Centennial Hall Museum Tour
Updated: Jul 28, 2018
"Just a bunch of hooey"
On Saturday June 23, 2018, we visited Centennial Hall Museum in Valentine, Nebraska. The school has a haunted history that has been passed down for generations. For a $3.00 fee, we were allowed to roam around the building to view 12 different rooms with exhibits. When we first walked in, the woman at the main desk asked another volunteer if she would take us on a guided tour, but she seemed busy and we ended up walking around on our own. I was disappointed because I would have preferred having a guide to share the history of the school.
As we made our way through the building, the rooms were individually themed with a focus on the history of the area in and around Valentine. My favorite room was the trophy room upstairs, which had a large display of trophies, awards, jerseys, class photos, and displays showing the different extracurricular activities provided by Valentine High School over the years. The oldest photo we found was of the Sparks Drill Team from 1911. I also really enjoyed the first room near the main entrance that had an outline of the history of the school, several old newspapers on display of major events throughout history, photographs of the history of the town of Valentine, and a set of large bound newspaper volumes. The amazing woodwork throughout the building, especially on the staircase bannisters was beautiful. I felt as if I were a student walking to class on the second floor when I walked into the one-room schoolhouse exhibit.
Centennial Hall Museum was erected in 1897, the building was formerly Valentine High School and is currently the oldest standing high school in Nebraska. The building has remained relatively unchanged since 1908, after an addition was added to the north side. The building was used for primary and secondary students separated into various classrooms. Valentine High School remained in operation until 1980 when it was left vacant and scheduled to be demolished. However, in 1982, former students created a non-profit organization called the Centennial Hall Corporation and they managed to obtain the funds needed to purchase the building destined for destruction. Today the building has been converted into a museum with exhibits focused on the history of Nebraska, the school, pioneers, and Valentine.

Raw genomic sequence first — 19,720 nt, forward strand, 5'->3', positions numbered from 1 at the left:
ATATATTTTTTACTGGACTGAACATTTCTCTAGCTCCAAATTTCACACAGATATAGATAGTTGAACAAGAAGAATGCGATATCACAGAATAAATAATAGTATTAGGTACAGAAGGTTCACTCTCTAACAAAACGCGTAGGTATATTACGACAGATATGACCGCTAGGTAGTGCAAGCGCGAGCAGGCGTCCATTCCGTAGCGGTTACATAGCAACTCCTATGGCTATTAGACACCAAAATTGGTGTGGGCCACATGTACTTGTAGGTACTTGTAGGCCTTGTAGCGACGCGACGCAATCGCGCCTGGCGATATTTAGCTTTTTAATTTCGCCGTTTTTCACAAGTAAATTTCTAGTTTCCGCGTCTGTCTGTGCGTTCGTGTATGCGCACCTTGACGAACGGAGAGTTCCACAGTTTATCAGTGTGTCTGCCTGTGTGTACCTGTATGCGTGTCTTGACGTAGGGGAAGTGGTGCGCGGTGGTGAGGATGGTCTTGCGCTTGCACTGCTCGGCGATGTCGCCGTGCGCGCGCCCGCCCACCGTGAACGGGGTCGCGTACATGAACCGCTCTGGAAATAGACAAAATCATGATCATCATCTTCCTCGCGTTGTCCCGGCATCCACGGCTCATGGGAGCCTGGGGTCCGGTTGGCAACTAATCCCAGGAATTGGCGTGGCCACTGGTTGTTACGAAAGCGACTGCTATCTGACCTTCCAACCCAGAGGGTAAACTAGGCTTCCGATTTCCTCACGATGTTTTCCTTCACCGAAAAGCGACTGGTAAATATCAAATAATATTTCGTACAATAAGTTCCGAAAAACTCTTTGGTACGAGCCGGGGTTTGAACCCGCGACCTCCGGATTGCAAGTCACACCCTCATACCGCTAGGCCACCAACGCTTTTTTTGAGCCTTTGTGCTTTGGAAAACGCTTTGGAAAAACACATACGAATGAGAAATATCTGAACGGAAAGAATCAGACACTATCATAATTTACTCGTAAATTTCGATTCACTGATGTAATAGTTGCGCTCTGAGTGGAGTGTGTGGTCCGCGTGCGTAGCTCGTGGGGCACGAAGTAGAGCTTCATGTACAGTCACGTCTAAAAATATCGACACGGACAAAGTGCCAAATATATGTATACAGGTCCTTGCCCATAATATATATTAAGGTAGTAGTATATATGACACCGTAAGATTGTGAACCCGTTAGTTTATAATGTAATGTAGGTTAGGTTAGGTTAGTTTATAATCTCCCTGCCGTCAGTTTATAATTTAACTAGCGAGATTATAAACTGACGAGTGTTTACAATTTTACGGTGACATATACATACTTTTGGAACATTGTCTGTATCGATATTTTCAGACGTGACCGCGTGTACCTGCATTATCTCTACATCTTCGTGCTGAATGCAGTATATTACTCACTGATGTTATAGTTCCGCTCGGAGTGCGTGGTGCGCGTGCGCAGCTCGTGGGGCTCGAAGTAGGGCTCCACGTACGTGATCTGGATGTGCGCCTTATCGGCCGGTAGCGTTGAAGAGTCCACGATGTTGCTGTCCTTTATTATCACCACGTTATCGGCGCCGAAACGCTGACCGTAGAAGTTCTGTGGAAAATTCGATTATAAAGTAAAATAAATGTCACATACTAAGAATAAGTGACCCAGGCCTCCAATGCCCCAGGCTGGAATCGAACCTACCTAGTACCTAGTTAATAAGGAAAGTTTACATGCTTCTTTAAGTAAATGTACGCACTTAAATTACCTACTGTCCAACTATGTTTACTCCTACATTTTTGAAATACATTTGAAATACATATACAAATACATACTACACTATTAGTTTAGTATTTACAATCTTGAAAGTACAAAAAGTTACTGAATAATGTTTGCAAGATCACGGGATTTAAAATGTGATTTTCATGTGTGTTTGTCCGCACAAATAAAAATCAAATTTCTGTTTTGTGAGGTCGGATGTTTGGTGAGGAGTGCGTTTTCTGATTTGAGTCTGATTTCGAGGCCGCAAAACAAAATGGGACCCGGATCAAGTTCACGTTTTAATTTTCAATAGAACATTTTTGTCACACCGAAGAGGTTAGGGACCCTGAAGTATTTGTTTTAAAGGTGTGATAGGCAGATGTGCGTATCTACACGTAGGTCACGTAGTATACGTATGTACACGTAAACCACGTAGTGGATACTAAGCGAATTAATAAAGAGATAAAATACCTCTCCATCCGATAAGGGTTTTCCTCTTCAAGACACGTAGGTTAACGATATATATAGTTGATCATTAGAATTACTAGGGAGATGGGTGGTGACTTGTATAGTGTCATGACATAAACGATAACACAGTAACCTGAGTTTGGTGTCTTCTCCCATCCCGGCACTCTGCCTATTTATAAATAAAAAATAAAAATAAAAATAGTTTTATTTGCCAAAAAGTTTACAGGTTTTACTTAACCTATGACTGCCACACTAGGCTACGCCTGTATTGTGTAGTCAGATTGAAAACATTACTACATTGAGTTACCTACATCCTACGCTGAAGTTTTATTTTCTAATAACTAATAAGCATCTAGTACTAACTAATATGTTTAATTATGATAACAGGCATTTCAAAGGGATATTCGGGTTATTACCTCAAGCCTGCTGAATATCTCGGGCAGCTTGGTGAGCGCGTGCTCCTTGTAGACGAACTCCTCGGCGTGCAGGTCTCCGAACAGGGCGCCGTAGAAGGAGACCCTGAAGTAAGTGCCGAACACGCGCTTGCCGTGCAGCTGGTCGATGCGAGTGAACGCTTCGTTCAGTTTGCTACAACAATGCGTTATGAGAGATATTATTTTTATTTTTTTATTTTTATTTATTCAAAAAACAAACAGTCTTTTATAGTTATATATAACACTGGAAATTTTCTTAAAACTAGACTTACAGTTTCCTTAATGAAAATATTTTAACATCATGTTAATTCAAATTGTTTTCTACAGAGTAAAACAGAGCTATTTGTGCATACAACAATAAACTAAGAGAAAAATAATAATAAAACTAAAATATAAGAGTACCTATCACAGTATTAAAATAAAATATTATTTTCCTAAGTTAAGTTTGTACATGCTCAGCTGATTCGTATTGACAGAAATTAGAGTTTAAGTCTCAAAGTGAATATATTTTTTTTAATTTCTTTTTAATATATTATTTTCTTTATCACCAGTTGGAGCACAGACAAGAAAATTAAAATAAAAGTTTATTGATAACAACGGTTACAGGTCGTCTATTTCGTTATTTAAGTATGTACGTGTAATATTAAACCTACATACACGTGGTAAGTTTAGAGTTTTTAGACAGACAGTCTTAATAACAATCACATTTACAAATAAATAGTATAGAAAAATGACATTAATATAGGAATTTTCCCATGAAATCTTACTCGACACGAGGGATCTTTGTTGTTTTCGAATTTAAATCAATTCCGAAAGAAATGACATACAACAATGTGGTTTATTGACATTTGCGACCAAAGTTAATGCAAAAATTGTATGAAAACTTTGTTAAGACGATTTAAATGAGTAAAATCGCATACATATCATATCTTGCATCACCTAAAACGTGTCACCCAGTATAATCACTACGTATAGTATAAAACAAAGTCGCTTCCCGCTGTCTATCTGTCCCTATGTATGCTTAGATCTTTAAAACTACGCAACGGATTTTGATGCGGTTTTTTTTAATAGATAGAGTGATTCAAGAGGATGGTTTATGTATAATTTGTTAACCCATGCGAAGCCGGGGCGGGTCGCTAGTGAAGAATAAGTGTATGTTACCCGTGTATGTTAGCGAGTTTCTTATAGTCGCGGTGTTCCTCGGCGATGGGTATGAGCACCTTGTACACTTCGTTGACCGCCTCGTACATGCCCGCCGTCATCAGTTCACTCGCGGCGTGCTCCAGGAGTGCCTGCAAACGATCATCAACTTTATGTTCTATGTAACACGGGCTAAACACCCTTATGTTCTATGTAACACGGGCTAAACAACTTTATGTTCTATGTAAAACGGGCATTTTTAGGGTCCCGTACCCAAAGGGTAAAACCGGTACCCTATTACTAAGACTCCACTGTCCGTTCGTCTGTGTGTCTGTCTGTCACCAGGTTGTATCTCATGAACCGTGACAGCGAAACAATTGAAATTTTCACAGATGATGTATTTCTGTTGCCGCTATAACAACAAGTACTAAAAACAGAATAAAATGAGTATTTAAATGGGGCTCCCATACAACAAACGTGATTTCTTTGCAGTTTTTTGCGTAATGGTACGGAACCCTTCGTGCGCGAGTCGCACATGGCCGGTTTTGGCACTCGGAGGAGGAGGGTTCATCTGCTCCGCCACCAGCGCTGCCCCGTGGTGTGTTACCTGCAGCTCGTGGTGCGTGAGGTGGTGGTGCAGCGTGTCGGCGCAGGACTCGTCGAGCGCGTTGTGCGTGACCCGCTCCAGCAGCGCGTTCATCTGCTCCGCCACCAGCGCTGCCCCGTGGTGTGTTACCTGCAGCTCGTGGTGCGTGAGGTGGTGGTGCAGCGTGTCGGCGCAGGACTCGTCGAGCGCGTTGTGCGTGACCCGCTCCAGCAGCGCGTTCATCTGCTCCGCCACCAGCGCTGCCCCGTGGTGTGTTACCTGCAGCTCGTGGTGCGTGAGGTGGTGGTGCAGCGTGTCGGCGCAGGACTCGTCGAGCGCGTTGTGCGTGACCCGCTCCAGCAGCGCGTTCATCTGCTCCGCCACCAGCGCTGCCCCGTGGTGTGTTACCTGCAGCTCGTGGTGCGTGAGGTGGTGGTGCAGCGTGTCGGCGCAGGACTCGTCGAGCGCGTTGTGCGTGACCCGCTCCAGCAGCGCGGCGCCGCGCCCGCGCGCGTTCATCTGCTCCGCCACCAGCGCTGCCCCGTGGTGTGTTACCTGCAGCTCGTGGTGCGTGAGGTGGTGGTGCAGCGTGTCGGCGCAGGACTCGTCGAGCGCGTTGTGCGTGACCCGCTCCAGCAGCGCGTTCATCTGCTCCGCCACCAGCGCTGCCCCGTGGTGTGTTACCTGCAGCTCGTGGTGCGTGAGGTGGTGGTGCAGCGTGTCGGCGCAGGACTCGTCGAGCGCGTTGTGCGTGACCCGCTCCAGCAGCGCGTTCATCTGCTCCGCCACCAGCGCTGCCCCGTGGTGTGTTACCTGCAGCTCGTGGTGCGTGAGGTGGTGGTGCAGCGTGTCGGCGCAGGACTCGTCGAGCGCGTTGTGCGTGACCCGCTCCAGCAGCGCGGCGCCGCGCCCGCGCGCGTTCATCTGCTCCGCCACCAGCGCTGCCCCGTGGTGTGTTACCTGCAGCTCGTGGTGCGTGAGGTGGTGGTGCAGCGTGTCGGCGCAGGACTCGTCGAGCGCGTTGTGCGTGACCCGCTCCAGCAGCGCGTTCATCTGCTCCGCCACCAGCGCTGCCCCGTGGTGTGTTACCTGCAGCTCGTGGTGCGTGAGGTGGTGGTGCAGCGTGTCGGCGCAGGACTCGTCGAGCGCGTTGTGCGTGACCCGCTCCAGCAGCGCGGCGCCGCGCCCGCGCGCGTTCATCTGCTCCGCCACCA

Visitors to Nebraska’s oldest standing school building may discover more than what is on display. According to local legend, a female student was poisoned in 1944 and died. The poison was later found on the girl’s clarinet reed that she had been playing in class. Her apparition has been seen throughout the building. A teacher who visited the building started getting a bad feeling before she caught a glimpse of an apparition of a young girl. Music is frequently heard coming from the old music room, which no longer has any instruments. People have also reported hearing strange noises, smelling odd odors, feeling cold drafts in rooms with the windows closed, and feelings of uneasiness, especially on the lower levels.
Before leaving I asked two of the volunteers if they had heard the ghost stories associated with the building or if they had ever experienced anything themselves. One of the women said, “That’s just a bunch of hooey.” The comment gave me a laugh, but she went on to say that other people have asked about the ghost of the little girl and that one visitor wouldn’t go into the basement because she felt uneasy and as if a presence was down there. I asked them if they have ever felt, seen, or heard anything out of the ordinary and they both said no, but perhaps they simply chalk up odd activity to being nothing more than the sounds of an old building or they didn’t feel comfortable sharing. Or, just maybe, the building isn’t as haunted as the stories seem to suggest. Either way, Centennial Hall is a historic landmark worth visiting and hopefully you can get a better story about the ghosts who are said to haunt the building or at least a guided tour. Let me know if you do.
Centennial Hall Museum is open from Memorial Day weekend through Labor Day weekend.
Hours of Operation:
Thu-Fri, 1pm-5 pm
Sat, 10 am-5 pm
Or by appointment by calling (402) 376-2418
Tours cost $3.00 for adults
Kids kindergarten through 8th grade are free
The building is not handicap-accessible
Located at E. 3rd St. & Macomb St.
Parking available on N. Macomb Street